I talked to my sports specialist and my doctor about this very issue. Many of your observations are more real than you might think. Weight gain over the holidays, combined with cold weather can have a lot to do with it. The mind can have a lot to do with it if it is a one time event for a person that normally climbs like a cat. But if it lasts n=more than once or twice look towards other reasons. Cold weather effects muscles and breathing, says both my doctor and gym trainer. To what degree depends on the person. Time off the bike effects different people differently. Need for rest and rebuilding is also a consideration. Why would I think this, because I have had exactly the same results as you after the first of the year. I figured it was the traditional winter let down and weight gain. Then last week I had one of the best rides in a long time and posted two of my personal bests on Strave one of which involves a climb, which I normally suck at. Two days later is was in the small ring and spinning again on hills I had motored up in the big ring only a month before. For me it happens every year at the same time or within a few weeks of the same time every year depending on when we get our coldest weather. My trainer said it was normal and would be a good time to cross train, get rid of the Christmas weight and give my legs time to recover. With the coming of warmer weather things should go back to normal. That is how it works in my case anyway. Just a thought, but maybe that is why they give racers an off season? None the less I don't think from the way you describe it that it is simply in your head, otherwise after the first successful recovery ride you should have been back to normal. Check out this site and see if it helps. http://hss.edu/onthemove/5-ways-weat.../#.UQgxmr-YuSo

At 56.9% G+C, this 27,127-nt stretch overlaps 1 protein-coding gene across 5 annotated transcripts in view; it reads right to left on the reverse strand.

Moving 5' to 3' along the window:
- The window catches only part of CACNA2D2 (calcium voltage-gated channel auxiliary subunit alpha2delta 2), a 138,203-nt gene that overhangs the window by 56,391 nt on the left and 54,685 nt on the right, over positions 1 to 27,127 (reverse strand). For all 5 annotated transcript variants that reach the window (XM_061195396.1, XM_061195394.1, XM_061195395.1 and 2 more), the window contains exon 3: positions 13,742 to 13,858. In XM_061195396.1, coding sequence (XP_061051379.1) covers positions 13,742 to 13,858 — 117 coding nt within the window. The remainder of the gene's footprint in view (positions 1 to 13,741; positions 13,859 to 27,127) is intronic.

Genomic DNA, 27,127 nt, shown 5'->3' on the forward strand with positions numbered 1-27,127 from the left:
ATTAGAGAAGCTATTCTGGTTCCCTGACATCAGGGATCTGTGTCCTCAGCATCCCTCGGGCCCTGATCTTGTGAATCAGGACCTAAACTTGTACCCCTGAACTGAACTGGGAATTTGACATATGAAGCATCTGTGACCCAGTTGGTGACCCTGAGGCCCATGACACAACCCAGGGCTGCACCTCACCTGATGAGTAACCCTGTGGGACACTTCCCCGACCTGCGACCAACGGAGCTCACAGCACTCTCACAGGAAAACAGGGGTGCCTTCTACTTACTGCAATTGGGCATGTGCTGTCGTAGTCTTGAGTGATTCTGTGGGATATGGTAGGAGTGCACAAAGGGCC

Life is like riding a bicycle - in order to keep your balance, you must keep moving. ~Albert Einstein.

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    I do think the cold weather makes an impact, at least for me, feel like i can't take in as much air (minor asthma). Warm day yesterday, went out with friend, set 3 PR on 3 climbs...go figure? I usually ride solo so having someone on my tail definitely made a BIG difference but I felt strong on all the climbs, legs and lungs were ready to go...